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Lafayette students to cross into N. Korea

Lafayette College in Pennsylvania may be the first American university to offer a for-credit study-abroad program in North Korea this summer.

The program is being organized through the P'yongyang Project, a non-profit based out of Beijing that has run trips to North Korea since 2009.

The U.S. government has issued a warning for citizens traveling abroad in North Korea. "U.S. citizens crossing into North Korea without proper documentation, even accidentally, have been subject to arrest and long-term detention," reads the warning. The U.S. does not have diplomatic or consular relations with the North Korean government.

The Lafayette program would be a two-and-a-half-week trip to China, North Korea and South Korea to study cultural interactions between the three countries. It was organized by Lafayette Assistant Professor of Anthropology Allison Alexy, who will co-lead the trip.

The students would be under a number of security measures from both the program and the North Korean government. Restrictions would prevent them from taking photographs, publishing articles, leaving the group without permission and traveling anywhere without a North Korean staff person.

The trip is structured in such a way that the North Korean portion could be canceled if any risks arise, Alexy said. The program organizers have also made arrangements for emergency charter flights in case they need to evacuate, she added.

There have not been any security issues with the P'yongyang Project's past trips, project director and co-founder Matthew Reichel '09 told Inside Higher Ed. There should not be problems "as long as you go in legally," he added.

"Everything that we do is sanctioned by the Koreans," he said.

Penn State may close branch campuses

Pennsylvania Gov. Tom Corbett proposed cutting funding to higher education in half in a budget address last Tuesday.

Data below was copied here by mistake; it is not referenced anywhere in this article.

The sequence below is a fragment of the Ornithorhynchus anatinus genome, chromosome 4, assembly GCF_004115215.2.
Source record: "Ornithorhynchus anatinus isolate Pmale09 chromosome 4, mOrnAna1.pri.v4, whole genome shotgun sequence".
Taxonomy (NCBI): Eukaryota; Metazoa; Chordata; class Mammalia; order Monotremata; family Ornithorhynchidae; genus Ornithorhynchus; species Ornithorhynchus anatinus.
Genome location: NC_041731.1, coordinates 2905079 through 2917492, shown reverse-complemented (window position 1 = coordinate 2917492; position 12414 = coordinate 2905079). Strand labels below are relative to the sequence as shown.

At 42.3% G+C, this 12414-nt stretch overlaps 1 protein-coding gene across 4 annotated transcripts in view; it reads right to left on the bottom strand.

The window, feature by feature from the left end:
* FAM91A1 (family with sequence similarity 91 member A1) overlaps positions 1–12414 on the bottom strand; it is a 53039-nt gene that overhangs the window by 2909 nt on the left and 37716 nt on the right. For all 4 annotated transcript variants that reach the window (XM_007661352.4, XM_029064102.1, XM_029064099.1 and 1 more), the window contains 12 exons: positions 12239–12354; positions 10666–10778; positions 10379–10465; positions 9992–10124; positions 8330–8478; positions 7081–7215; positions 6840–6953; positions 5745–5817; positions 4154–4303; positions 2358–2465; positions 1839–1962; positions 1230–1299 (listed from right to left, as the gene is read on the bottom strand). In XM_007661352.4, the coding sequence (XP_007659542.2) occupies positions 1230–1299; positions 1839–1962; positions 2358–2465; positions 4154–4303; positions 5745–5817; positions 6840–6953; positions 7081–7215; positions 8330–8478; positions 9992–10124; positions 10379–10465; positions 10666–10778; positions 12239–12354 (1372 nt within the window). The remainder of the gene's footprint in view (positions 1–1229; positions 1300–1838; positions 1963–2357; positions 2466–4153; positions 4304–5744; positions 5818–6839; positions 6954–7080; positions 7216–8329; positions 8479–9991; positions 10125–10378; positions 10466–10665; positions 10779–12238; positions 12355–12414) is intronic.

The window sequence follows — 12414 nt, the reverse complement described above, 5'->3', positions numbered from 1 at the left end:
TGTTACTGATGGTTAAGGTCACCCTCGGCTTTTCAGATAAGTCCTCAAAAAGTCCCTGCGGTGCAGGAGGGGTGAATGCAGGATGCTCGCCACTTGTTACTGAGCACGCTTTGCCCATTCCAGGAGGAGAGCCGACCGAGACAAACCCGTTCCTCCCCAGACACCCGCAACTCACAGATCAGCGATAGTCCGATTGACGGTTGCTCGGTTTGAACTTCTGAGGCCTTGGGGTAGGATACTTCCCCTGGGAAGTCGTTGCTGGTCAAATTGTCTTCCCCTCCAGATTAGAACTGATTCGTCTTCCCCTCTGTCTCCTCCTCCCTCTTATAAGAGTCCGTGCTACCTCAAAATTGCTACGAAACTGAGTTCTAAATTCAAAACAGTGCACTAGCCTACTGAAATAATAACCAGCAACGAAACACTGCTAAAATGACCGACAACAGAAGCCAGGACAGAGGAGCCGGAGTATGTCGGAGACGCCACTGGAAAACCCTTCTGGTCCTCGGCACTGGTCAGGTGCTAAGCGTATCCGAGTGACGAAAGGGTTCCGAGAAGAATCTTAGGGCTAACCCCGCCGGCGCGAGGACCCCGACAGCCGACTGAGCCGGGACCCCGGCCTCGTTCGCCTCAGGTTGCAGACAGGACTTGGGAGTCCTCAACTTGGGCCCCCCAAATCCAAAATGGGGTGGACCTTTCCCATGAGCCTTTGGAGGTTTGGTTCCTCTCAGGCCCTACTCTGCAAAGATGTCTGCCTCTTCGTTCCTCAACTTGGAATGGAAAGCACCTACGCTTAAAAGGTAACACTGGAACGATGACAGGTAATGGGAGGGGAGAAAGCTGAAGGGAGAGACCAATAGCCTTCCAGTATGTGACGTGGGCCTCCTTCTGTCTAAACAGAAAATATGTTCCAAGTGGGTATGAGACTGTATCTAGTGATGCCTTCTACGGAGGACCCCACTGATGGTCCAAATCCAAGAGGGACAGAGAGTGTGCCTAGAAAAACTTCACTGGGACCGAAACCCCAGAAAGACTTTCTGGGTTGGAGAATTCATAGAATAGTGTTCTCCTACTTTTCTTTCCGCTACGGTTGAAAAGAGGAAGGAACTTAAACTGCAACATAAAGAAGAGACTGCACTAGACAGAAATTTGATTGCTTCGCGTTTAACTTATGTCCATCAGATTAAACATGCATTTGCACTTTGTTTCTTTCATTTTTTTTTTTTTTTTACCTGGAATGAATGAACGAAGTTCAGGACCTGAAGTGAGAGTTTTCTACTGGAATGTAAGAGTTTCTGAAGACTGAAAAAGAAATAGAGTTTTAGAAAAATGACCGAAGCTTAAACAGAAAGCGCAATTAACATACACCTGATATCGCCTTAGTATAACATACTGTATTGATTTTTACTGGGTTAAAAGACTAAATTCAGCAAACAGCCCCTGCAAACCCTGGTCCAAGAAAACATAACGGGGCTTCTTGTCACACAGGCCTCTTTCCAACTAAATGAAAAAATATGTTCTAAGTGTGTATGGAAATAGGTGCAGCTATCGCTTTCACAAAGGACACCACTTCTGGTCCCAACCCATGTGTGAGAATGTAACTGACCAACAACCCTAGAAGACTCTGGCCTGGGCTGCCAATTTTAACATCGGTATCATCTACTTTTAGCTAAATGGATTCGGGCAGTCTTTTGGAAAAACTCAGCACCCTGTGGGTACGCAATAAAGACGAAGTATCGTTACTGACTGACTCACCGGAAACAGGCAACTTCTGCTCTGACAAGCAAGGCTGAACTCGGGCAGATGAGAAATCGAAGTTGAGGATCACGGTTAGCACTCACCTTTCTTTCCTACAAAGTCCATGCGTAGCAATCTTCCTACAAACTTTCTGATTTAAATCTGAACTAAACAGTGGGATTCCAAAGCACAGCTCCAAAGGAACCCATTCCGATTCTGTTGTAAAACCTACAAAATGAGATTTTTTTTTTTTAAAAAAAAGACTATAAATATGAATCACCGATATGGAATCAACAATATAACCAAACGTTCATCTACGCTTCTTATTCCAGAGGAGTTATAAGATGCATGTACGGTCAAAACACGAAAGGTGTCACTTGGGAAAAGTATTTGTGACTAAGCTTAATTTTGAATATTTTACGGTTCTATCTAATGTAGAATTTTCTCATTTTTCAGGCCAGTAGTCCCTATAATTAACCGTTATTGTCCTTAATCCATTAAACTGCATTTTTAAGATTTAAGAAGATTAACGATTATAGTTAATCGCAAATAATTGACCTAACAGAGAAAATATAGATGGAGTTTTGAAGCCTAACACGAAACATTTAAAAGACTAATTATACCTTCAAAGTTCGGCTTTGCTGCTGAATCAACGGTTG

The plan, which would cut $211 million to the state-owned institutions for next year, would be the largest one-time percentage decrease to higher education in history, according to the American Association of State Colleges and Universities.

Corbett called the measure "a reality-based budget." Pennsylvania has a $4 billion deficit for the 2011-12 fiscal year.

John Cavanaugh, chancellor of the Pennsylvania State System of Higher Education, told the Chronicle of Higher Education he plans to make up for the decreased funding by trimming the system's budget and looking for other sources of funding while at the same time lobbying the General Assembly to restore some of the funds.

The deficit will not simply be made up by increases to student tuition, Cavanaugh added.

At Penn State, the budget cut would reduce the state's contribution to the school's budget from 8 to 4 percent. With such a small input from the state, some have suggested privatizing the university.

But Donald Heller, director of the Center for the Study of Higher Education at Penn State, said the state's $165 million contribution for the next fiscal year would not be "insignificant."

Penn State currently has nearly two dozen campuses across the state. Campus closures are a "significant possibility" if the budget cuts persist, said Graham Spanier, the university's president.



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